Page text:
In the news recently:
- The mayor of a small town in Oklahoma issued orders that all shoppers had to wear face masks before entering shops or businesses. The order was repealed less than 24 hours later, after a deluge of verbal abuse and threats of physical violence against store employees. 
- A security guard was murdered at a discount store outside Flint, Michigan after refusing a shopper entry for not wearing a face mask. 
- A railway ticket officer in the UK died of covid19 after being intentionally spat upon by a member of the public. 
What’s inducing such violent tantrums and angry protests against covid19 stay-at-home orders and public safety measures? Why was there such a desperate, mad rush on KFC and McDonalds when New Zealand loosened the lockdown restrictions from Level 4 to Level 3 on Tuesday 28 April? What’s driving all this desperation and entitlement, this inability to self-regulate or practice impulse control?
The Great Lockdown has made everyday life feel less accessible for everyone.
People are feeling disempowered. During lockdown, tasks which once seemed trivially easy suddenly became more difficult, or even impossible. My partner and I found shopping at the supermarket to be an exhausting, traumatizing chore which now required special precautions and a lot of extra planning.
The UN Convention on the Rights of Persons with Disabilities  defines disability according to the Social Model, i.e. “it’s not the impairment that’s disabling in itself, it’s society’s lack of accommodations which is disabling”. In other words,
People are not inherently disabled, they become disabled when presented with barriers.
That’s what we’ve all been feeling over the last couple of months, a sense of disablement after life presented us with a set of new and unexpected barriers. There’s a great article in Forbes Magazine  which does a very good job of explaining how the Great Lockdown has essentially proven the Social Model of Disability.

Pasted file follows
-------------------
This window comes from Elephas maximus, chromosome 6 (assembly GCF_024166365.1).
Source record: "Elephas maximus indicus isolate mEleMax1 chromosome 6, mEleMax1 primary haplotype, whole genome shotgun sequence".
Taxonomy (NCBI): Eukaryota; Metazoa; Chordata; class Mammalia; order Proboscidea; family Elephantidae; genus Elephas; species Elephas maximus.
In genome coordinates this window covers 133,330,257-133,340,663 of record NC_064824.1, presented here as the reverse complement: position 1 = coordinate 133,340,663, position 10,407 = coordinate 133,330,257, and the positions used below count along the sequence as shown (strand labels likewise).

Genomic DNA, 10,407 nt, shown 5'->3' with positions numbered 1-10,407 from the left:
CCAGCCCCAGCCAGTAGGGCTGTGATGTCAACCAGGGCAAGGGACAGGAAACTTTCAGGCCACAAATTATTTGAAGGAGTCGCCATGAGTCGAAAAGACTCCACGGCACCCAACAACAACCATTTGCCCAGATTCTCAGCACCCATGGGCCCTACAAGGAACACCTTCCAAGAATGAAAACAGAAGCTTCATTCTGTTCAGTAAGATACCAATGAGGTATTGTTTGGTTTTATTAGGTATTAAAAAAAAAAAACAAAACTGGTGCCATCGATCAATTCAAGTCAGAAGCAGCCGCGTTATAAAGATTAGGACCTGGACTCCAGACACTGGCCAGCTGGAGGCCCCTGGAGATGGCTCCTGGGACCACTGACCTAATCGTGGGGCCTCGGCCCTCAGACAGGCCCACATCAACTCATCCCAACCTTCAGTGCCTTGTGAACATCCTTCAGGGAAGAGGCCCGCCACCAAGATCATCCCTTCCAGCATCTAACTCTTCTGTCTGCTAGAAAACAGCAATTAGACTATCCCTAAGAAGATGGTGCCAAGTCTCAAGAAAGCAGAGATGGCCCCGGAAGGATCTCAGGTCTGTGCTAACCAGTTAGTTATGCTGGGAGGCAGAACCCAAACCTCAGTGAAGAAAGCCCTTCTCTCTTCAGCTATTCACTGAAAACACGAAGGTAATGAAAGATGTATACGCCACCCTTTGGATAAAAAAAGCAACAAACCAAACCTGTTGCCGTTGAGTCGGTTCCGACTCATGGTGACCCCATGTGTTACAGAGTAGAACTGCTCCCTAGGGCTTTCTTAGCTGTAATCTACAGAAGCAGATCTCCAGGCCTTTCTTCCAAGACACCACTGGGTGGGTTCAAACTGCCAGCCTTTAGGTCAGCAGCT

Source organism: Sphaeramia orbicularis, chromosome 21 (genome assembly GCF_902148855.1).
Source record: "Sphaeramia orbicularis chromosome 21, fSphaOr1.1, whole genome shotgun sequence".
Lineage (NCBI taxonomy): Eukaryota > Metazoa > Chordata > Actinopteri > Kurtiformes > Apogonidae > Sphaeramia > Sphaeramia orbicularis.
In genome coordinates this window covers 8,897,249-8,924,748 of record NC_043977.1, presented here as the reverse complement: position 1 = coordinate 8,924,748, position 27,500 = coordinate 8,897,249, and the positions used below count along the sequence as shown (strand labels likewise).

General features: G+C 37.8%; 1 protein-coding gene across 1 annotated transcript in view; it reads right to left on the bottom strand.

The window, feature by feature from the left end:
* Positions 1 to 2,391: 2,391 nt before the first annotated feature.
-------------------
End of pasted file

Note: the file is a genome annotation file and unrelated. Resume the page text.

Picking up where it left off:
Many organizations (including my own!) have risen to the challenge by making swift changes to meet the needs of customers and employees. Businesses have accommodated more of their employees to work from home, museums have put their collections online, universities have put their courses and educational resources online, and doctors and counsellors have begun conducting appointments over video calls. That’s fantastic. It’s made the world much more accessible at a time when we all needed the extra help.
At the same time, many folks with disability question why it took a worldwide pandemic which inflicted disability upon the “normals” before any of these accommodations were made. As one student whose whole university has gone online puts it, “I was told [putting film courses online] wasn’t ‘feasible’ […] I am so torn between being so grateful that I can get my education and […] feeling a bit betrayed that it was possible the whole time.” 
What can we do about this? Here are some ideas:
- Realise that you are now getting a taste of the barriers which people with disabilities face in ordinary life.
- Ensure that we don’t take away necessary accommodations once the lockdown is over.
- Build on this newfound understanding to get curious about accessibility needs, and learn what else we can do to help employees and customers with disabilities.
- Check out some of the amazing organizations out there which are working to improve accessibility for everyone like Accessibility Tick, or the Valuable 500, or your local member of the Global Business and Disability Network.